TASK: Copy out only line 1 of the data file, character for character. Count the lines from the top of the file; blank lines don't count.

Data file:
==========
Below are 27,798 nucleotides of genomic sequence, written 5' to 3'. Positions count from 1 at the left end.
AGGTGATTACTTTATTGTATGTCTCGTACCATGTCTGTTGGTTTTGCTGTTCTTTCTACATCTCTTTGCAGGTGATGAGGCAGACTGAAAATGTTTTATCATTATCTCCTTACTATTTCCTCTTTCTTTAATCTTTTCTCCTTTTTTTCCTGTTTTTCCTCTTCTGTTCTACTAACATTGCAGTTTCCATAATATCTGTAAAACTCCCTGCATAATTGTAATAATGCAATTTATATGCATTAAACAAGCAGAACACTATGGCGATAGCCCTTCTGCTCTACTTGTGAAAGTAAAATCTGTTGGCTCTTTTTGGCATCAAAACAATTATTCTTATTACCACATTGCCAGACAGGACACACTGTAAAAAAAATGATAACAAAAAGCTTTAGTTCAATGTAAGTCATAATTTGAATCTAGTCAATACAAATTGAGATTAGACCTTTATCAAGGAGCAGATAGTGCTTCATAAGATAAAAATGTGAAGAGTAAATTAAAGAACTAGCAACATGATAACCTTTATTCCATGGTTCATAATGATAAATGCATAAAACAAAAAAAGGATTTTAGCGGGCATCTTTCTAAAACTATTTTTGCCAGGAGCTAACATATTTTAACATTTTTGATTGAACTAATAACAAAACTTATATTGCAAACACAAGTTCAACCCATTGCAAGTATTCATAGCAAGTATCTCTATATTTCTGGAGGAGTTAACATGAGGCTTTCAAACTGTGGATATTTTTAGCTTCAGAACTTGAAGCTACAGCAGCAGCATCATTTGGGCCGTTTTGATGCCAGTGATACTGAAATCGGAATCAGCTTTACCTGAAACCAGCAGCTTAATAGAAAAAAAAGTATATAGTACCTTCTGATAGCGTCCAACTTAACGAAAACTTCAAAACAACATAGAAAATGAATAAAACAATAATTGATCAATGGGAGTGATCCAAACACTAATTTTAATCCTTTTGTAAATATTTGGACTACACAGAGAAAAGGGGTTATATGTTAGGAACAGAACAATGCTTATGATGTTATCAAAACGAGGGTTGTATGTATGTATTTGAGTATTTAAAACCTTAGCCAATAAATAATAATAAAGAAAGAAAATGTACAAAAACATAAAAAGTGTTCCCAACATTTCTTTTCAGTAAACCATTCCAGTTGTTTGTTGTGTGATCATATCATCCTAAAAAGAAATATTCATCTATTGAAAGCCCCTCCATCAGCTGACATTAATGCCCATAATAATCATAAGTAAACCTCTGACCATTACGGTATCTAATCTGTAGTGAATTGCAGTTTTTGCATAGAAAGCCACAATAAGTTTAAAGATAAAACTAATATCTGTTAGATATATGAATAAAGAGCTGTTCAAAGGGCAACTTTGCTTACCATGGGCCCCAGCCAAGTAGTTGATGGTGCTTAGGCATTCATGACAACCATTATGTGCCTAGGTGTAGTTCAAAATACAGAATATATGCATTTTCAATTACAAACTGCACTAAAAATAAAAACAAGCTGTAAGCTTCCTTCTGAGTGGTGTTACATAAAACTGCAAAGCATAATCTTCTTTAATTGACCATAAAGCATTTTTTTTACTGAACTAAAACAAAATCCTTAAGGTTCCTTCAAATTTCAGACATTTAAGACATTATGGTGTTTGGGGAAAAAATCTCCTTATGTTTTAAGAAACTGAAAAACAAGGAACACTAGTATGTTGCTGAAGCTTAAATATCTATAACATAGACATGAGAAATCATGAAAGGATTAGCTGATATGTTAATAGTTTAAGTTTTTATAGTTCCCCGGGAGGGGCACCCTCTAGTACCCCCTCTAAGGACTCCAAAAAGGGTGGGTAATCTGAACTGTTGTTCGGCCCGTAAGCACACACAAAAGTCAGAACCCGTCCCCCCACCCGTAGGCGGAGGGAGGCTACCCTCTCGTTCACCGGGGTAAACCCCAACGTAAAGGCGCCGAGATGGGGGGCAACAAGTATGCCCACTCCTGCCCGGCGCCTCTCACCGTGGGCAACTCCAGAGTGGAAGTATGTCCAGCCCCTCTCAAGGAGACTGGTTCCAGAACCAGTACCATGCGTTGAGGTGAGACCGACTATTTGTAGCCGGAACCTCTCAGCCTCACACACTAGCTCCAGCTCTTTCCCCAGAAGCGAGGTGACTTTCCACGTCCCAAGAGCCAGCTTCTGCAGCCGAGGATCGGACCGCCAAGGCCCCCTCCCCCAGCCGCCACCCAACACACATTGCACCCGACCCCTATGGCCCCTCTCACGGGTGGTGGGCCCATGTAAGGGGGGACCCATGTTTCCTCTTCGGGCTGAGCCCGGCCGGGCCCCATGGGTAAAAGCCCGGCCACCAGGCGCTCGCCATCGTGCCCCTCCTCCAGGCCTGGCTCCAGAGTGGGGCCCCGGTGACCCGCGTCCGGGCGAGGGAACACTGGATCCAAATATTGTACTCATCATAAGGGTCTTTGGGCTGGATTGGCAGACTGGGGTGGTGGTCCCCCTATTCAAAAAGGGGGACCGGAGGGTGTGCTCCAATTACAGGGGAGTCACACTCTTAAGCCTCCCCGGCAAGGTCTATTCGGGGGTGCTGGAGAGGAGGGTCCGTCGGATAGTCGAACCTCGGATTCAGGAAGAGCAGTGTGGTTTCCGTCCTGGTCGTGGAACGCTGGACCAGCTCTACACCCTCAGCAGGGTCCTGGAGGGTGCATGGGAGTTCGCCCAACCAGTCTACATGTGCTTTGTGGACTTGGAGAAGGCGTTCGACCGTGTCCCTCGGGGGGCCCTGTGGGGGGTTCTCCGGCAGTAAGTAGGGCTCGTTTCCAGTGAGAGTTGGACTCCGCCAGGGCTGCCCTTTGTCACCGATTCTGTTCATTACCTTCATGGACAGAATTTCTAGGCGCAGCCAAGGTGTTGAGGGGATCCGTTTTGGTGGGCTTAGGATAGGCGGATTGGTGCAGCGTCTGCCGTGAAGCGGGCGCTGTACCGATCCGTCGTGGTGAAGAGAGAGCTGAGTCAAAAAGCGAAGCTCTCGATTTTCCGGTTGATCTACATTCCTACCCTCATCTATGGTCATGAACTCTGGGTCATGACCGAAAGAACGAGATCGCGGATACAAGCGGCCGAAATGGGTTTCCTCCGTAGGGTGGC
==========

Below are 27,798 nucleotides of genomic sequence, written 5' to 3'. Positions count from 1 at the left end.